The bellworts seem to be delicate flowering herbs because of their dangling, single flowers and small size.
The image to the right is of a Large-Flowered Bellwort, so named for the size of its single flower. The yellow petals have a twist which helps to separate this kind of bellwort from other bellworts.
One bellwort in particular is a unique little plant. Its pointed oval leaves are pierced by the stem, except for the terminal leaves. The pierced leaves are called perfoliate leaves, which give the plant its name, Perfoliate Bellwort, Uvularia perfoliata. The stem and entire plant reaches about a foot tall at the most.
If you follow the stem of the perfoliate bellwort from the bottom up in the image above, you can see that a couple side stems branch off the main stem. However, only one of these forks will have a single terminal flower.
The lone lemon yellow bell-shaped flower hangs downward. Six elongated petals indicate the bellworts are members of the Lily Family, Liliaceae.
The flower is not as long as the leaf directly under it, which differentiates it from the large-flowered bellwort, Uvularia grandiflora. Also, the leaves of the large-flowered species are downy underneath unlike the smooth leaves of the perfoliate species.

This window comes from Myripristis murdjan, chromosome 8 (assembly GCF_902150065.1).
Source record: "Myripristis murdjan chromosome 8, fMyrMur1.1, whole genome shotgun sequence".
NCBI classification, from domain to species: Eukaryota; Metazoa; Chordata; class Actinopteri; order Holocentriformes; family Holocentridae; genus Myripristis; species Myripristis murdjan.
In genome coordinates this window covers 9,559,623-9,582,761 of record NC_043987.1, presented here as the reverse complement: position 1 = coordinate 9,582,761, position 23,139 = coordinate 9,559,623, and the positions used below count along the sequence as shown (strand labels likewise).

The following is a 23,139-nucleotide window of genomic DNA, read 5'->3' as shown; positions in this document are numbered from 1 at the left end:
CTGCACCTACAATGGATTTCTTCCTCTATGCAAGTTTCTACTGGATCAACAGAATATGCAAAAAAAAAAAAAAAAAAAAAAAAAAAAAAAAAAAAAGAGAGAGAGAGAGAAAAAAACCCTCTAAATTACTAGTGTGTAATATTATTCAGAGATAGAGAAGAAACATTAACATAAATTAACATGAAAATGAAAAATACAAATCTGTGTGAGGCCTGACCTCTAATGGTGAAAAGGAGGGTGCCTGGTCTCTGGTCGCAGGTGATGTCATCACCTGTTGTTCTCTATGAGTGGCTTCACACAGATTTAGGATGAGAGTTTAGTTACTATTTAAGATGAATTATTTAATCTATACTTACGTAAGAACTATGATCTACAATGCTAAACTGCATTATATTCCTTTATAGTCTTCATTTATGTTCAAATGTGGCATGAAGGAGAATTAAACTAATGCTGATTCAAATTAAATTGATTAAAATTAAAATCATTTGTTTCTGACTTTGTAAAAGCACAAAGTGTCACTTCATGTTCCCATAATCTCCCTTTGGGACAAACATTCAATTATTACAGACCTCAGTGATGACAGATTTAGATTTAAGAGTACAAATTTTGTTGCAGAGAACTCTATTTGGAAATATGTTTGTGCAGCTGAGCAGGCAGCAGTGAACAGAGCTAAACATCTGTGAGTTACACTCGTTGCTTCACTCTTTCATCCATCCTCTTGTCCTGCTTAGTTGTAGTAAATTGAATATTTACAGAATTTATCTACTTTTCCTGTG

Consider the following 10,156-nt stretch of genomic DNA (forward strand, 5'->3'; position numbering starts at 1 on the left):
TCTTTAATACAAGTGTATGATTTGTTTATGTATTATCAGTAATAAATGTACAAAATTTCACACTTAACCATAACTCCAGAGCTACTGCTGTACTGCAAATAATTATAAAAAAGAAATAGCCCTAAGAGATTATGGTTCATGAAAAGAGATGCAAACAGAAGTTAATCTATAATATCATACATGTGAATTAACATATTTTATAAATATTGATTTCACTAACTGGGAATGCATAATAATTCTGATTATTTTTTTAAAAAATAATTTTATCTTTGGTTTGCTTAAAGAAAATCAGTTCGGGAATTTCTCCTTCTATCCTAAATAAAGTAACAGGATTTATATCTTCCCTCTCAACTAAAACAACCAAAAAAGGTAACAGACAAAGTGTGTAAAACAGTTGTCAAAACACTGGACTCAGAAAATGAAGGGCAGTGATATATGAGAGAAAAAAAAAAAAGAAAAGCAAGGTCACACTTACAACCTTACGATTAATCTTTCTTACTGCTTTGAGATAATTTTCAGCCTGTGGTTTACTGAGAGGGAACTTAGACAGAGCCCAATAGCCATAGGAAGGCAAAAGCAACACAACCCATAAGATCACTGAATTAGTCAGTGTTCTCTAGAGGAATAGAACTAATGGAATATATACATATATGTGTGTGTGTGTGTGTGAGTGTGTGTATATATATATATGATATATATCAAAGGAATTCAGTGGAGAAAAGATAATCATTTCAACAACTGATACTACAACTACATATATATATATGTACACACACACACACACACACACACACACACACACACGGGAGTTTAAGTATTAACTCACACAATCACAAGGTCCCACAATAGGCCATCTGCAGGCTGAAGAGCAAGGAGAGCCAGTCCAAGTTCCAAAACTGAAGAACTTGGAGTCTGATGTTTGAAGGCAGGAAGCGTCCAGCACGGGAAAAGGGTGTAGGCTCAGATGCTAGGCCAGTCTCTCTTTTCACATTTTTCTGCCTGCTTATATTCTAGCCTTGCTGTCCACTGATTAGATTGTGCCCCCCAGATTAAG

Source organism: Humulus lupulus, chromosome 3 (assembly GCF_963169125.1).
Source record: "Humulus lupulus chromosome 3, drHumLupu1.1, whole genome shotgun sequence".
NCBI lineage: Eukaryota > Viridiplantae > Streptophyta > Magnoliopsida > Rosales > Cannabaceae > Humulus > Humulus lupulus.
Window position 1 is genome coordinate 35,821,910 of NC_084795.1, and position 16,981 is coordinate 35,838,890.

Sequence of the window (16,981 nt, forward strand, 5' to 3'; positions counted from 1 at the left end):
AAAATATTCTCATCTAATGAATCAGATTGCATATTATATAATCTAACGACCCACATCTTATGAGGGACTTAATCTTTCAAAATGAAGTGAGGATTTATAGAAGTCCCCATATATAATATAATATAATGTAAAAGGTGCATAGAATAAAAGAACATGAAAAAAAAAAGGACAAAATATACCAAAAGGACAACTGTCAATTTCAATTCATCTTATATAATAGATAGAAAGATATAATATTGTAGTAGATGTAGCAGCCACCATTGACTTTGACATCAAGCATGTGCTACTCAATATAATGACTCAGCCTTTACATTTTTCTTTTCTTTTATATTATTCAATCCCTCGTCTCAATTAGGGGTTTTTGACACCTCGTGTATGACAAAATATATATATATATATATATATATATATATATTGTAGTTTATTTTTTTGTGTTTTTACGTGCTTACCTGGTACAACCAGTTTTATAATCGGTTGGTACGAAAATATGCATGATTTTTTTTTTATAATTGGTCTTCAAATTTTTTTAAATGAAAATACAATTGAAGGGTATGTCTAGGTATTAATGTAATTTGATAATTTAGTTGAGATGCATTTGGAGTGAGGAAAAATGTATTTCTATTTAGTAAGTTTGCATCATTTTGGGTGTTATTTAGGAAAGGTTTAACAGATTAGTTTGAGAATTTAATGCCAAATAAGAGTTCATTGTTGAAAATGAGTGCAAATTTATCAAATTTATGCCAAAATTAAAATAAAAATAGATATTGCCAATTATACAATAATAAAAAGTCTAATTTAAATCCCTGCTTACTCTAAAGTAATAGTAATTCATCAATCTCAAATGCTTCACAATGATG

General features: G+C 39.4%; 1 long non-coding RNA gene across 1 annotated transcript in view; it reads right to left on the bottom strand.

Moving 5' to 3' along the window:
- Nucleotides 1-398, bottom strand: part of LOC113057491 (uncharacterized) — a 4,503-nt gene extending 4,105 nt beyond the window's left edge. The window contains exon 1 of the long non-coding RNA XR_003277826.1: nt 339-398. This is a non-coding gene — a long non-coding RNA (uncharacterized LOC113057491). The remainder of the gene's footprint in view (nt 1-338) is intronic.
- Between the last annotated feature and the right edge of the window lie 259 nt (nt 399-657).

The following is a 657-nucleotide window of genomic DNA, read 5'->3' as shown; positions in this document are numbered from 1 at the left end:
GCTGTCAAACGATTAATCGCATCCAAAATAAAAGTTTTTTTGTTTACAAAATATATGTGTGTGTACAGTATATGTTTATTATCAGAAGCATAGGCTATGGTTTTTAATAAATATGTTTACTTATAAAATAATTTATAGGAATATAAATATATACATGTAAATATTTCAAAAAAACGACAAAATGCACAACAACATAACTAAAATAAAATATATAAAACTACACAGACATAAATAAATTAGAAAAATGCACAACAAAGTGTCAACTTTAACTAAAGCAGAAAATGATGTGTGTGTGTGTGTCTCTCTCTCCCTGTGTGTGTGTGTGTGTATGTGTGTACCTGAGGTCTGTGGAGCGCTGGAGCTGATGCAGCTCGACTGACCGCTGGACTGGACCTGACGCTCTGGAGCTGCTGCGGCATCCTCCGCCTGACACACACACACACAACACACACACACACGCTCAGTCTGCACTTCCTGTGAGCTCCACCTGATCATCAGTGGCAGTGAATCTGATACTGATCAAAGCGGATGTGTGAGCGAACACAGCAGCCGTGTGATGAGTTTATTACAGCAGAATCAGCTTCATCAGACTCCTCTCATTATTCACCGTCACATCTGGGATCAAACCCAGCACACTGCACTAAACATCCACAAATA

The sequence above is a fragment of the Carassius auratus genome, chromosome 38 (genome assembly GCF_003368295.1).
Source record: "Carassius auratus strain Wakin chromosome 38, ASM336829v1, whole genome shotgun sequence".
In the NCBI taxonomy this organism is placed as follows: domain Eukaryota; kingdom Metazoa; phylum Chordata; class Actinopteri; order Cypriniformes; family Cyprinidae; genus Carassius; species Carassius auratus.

A couple weeks earlier the bellwort started blooming. Its leaves still retained some of the curl from opening up when the images below were taken 23 April 2010.
Two bellwort plants in the image above still retain a little curl in their leaves, signaling that these plant leaves are fresh and new.
Another sign that we are looking at Perfoliate Bellwort instead of Large-Flowered Bellwort is the rough, orange center of the blossom. The large-flowered species has a smoother and more yellow center to the flower than the perfoliate species.
Eight or nine plants typically come up in this same area each Spring.
The Perfoliate Bellwort is a perennial herbaceous plant native to North America. In eastern woodlands it grows in the understory in the same types of places that you find black raspberry, blackberry, pasture rose, Solomon’s seal, Virginia creeper, poison ivy, and ferns.
Peterson’s Medicinal Plants Guide indicates that Native Americans used tea made from the roots to treat coughs, sore mouth, sore throat, and a number of ailments that appear to have inflammation at their root.